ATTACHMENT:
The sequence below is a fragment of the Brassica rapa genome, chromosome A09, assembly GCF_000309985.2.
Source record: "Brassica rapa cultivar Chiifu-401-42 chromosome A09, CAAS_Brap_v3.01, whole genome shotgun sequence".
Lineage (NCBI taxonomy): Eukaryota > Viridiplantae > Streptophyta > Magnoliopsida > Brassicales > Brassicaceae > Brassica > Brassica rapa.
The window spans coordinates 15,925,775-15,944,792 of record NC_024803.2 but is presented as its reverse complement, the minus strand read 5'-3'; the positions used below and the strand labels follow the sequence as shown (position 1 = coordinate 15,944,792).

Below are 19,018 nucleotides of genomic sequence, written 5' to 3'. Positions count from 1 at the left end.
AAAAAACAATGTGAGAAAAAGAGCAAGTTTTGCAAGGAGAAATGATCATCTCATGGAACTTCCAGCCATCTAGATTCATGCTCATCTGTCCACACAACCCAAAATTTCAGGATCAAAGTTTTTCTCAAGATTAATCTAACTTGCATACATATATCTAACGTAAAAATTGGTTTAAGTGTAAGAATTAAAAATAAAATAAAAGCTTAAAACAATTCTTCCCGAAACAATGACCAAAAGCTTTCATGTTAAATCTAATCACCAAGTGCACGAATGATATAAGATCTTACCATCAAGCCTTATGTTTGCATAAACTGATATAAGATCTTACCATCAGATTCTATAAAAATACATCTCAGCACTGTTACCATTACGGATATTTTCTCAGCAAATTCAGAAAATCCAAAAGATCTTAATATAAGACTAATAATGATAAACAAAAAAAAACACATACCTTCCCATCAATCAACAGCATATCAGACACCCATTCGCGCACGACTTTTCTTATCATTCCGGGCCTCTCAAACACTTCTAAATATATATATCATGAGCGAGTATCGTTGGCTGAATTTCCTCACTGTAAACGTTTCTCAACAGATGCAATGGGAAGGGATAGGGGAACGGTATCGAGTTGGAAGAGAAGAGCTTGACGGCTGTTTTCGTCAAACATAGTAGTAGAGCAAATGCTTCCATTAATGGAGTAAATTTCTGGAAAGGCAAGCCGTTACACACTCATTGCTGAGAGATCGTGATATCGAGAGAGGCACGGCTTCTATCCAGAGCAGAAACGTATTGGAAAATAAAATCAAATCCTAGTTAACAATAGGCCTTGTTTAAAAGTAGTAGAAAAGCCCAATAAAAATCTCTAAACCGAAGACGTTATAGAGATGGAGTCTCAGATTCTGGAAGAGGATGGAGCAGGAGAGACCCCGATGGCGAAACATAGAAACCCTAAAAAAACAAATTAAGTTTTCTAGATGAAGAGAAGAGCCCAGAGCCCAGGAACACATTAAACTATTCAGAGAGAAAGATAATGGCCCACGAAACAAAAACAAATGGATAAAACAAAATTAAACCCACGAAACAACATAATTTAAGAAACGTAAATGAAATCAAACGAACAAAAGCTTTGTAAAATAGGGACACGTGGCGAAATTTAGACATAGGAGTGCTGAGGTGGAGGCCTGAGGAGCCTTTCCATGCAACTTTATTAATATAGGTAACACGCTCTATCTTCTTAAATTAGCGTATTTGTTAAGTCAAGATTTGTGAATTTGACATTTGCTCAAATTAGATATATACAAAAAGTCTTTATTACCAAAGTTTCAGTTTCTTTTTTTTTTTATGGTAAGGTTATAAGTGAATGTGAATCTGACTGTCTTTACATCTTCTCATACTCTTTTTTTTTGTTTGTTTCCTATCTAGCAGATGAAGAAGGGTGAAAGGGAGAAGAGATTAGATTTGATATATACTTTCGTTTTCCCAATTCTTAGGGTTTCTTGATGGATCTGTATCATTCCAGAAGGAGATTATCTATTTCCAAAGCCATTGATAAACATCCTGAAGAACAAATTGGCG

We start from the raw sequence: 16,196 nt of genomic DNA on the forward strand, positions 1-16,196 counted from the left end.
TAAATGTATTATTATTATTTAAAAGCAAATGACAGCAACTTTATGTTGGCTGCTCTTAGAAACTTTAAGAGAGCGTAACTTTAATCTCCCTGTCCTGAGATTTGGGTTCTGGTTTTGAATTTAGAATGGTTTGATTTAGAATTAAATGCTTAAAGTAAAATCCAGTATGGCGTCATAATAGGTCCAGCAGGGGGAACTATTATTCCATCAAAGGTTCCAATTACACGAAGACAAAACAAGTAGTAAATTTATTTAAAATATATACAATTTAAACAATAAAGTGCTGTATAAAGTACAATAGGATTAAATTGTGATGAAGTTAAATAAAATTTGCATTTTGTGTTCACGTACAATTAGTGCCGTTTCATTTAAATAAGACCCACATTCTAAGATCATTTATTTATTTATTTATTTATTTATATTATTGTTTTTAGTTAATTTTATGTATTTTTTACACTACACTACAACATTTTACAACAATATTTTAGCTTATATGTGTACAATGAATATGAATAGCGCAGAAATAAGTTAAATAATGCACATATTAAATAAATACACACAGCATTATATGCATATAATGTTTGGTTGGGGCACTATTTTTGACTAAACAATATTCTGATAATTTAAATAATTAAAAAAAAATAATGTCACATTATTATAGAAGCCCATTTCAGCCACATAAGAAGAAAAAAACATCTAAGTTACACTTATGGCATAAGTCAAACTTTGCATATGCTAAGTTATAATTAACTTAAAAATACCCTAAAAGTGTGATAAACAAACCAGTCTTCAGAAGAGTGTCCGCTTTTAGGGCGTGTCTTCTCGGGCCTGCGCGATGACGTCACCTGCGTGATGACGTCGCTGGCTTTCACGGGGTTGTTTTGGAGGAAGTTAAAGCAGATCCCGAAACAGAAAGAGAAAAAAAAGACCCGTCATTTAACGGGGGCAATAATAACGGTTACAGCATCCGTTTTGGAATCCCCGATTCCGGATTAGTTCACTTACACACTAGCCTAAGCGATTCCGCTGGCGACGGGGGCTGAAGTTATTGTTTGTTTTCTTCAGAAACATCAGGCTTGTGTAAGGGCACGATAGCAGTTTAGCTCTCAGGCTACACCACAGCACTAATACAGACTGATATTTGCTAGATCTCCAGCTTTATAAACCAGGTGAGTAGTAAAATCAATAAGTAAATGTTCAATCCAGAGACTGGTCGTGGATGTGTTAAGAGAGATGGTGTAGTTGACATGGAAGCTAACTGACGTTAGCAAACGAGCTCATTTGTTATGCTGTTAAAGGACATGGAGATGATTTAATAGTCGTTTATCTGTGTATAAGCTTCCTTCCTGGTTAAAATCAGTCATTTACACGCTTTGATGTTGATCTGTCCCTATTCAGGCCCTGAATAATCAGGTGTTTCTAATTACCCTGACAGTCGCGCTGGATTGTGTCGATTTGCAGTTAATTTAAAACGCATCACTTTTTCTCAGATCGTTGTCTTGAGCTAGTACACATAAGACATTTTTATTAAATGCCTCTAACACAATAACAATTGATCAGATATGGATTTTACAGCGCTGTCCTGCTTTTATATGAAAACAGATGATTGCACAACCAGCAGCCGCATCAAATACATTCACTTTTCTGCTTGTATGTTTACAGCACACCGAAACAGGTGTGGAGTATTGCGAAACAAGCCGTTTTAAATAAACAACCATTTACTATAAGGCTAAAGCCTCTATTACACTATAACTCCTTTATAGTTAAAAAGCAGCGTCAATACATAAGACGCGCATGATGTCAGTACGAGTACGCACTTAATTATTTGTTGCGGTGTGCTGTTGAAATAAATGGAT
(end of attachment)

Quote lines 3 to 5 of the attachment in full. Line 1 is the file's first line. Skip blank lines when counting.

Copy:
Lineage (NCBI taxonomy): Eukaryota > Viridiplantae > Streptophyta > Magnoliopsida > Brassicales > Brassicaceae > Brassica > Brassica rapa.
The window spans coordinates 15,925,775-15,944,792 of record NC_024803.2 but is presented as its reverse complement, the minus strand read 5'-3'; the positions used below and the strand labels follow the sequence as shown (position 1 = coordinate 15,944,792).

Below are 19,018 nucleotides of genomic sequence, written 5' to 3'. Positions count from 1 at the left end.